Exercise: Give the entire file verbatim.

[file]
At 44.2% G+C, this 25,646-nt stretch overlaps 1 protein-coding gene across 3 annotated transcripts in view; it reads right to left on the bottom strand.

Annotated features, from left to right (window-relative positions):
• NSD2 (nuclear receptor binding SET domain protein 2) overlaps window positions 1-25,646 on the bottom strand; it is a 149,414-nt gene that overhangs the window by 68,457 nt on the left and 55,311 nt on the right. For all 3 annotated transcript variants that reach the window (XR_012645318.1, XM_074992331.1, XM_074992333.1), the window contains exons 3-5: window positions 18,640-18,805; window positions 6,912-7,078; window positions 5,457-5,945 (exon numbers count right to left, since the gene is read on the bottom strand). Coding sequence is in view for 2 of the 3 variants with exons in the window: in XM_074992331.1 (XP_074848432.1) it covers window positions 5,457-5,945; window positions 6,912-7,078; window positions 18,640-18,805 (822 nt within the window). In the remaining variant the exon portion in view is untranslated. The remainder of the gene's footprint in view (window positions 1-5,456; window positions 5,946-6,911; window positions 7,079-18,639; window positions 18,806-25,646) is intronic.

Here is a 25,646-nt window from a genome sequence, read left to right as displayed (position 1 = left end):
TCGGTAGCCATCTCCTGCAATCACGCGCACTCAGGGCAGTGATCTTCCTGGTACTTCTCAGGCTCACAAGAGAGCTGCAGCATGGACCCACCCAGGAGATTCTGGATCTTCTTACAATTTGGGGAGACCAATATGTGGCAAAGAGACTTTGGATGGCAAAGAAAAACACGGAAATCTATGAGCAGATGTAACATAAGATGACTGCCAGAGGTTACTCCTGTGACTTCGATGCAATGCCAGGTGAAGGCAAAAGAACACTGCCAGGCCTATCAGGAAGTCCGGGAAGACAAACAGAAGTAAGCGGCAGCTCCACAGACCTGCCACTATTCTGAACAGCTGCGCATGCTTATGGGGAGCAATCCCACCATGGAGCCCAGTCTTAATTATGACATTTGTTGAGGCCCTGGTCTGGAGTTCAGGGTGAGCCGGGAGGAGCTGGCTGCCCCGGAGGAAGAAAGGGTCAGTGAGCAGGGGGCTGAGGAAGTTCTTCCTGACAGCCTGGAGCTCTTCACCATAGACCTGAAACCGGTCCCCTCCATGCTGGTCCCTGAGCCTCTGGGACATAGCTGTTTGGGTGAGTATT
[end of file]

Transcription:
At 44.2% G+C, this 25,646-nt stretch overlaps 1 protein-coding gene across 3 annotated transcripts in view; it reads right to left on the bottom strand.

Annotated features, from left to right (window-relative positions):
• NSD2 (nuclear receptor binding SET domain protein 2) overlaps window positions 1-25,646 on the bottom strand; it is a 149,414-nt gene that overhangs the window by 68,457 nt on the left and 55,311 nt on the right. For all 3 annotated transcript variants that reach the window (XR_012645318.1, XM_074992331.1, XM_074992333.1), the window contains exons 3-5: window positions 18,640-18,805; window positions 6,912-7,078; window positions 5,457-5,945 (exon numbers count right to left, since the gene is read on the bottom strand). Coding sequence is in view for 2 of the 3 variants with exons in the window: in XM_074992331.1 (XP_074848432.1) it covers window positions 5,457-5,945; window positions 6,912-7,078; window positions 18,640-18,805 (822 nt within the window). In the remaining variant the exon portion in view is untranslated. The remainder of the gene's footprint in view (window positions 1-5,456; window positions 5,946-6,911; window positions 7,079-18,639; window positions 18,806-25,646) is intronic.

Here is a 25,646-nt window from a genome sequence, read left to right as displayed (position 1 = left end):
TCGGTAGCCATCTCCTGCAATCACGCGCACTCAGGGCAGTGATCTTCCTGGTACTTCTCAGGCTCACAAGAGAGCTGCAGCATGGACCCACCCAGGAGATTCTGGATCTTCTTACAATTTGGGGAGACCAATATGTGGCAAAGAGACTTTGGATGGCAAAGAAAAACACGGAAATCTATGAGCAGATGTAACATAAGATGACTGCCAGAGGTTACTCCTGTGACTTCGATGCAATGCCAGGTGAAGGCAAAAGAACACTGCCAGGCCTATCAGGAAGTCCGGGAAGACAAACAGAAGTAAGCGGCAGCTCCACAGACCTGCCACTATTCTGAACAGCTGCGCATGCTTATGGGGAGCAATCCCACCATGGAGCCCAGTCTTAATTATGACATTTGTTGAGGCCCTGGTCTGGAGTTCAGGGTGAGCCGGGAGGAGCTGGCTGCCCCGGAGGAAGAAAGGGTCAGTGAGCAGGGGGCTGAGGAAGTTCTTCCTGACAGCCTGGAGCTCTTCACCATAGACCTGAAACCGGTCCCCTCCATGCTGGTCCCTGAGCCTCTGGGACATAGCTGTTTGGGTGAGTATT